Recently, Sydney saw the launch of Swiss brand Schwarz Etienne, entering the Australian watch market for the first time courtesy of their new authorised dealer Fairfax & Roberts, who invited me to one of their launch events.
Founded in 1902 by Paul Arthur Schwarz and his wife Olga Etienne, it has been historically better known as the maker of movements for other brands, but its acquisition in 2003 by Raffaello Radicchi lead to a change in direction to focus on the development and production of movements under their own name. Of particular note is that they are also making their own hairsprings via sister company E20.
Now making between 280 and 300 pieces per annum, they presented a number of their current collection in Sydney, but the standout piece was one that was launched at Baselworld 2017, a tourbillion with a retrograde seconds called the La Chaux-de-Fonds Petite Seconde Rétrograde Tourbillon.
This, the most complex of their current models, comes in a number of variants; one in a rose gold case with Hematite Specularite on the dial, a stainless steel case with Lapis Lazuli, a white gold version with blue opal, and the one that was presented at this event, a stainless steel cased model with green aventurine. All are the same 44mm sized case, with a height of 13.70mm.
An off-centred hour and minutes display dominates the lower portion of the dial at 5 o’clock, and it is the track of this, in striking green aventurine in this example, that is one of the two features that is differently constituted between the model variants. With its Roman numerals, the centre of the hour and minutes display is open-worked, opening up to allow a visual of the bridge below. The rhodium-treated brass hour and minute hands have Super-LumiNova.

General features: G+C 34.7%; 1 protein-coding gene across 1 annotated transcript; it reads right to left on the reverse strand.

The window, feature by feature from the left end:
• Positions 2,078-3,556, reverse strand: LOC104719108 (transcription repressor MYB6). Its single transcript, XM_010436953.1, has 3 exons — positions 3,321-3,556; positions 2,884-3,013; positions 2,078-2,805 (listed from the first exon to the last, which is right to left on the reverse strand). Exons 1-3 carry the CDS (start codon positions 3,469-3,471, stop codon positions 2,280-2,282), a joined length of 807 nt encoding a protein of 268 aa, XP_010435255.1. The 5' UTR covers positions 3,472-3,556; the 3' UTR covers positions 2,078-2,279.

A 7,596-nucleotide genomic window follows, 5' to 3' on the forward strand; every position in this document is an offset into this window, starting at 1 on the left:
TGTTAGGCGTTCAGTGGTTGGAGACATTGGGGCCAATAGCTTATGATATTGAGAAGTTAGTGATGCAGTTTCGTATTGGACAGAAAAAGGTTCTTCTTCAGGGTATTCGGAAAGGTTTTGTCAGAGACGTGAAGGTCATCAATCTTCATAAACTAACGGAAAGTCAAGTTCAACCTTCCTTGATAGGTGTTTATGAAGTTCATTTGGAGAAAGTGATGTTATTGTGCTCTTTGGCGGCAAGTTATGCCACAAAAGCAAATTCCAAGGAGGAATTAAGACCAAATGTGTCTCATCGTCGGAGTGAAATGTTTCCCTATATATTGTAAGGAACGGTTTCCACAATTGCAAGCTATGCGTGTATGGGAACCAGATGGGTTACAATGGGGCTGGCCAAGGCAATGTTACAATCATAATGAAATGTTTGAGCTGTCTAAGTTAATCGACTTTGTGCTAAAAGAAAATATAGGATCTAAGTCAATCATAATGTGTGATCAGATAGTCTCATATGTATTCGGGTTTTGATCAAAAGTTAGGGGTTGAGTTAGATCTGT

The retrograde seconds of the name, an aventurine arc, is at the top left of the dial. The one minute tourbillon at 1 o’clock into which it is incorporated rotates in an unusual anti-clockwise direction. Schwarz Etienne have described this as ‘irreversible’. Its mechanism is built directly in connection with the tourbillon. A snail cam is mounted on the tourbillon arbor onto which a ratchet gear rests, while the system is tensioned with a spring. This mechanism is what operates the seconds hand and the retrograde movement.
Along with the time indication, the bottom half of the dial also consists of a large bridge adorned with Côtes de Genéve decoration.
Visible (and powering this) is the in-house automatic Calibre TSE PSR 122.00, with a micro-rotor and the balance wheel featuring an ‘SE’. It has a sandblasted finish, with hand chamfering of the bridges. It beats at 21,600VPH (3Hz) and has a power reserve of 72 hours.
The case back features an unusual but attractive engraving of gears that are obscured by the back, as well as an opening for the tourbillon.
The Petite Seconde Rétrograde Tourbillon comes on an alligator strap with a folding buckle in stainless steel with the Schwarz Etienne logo.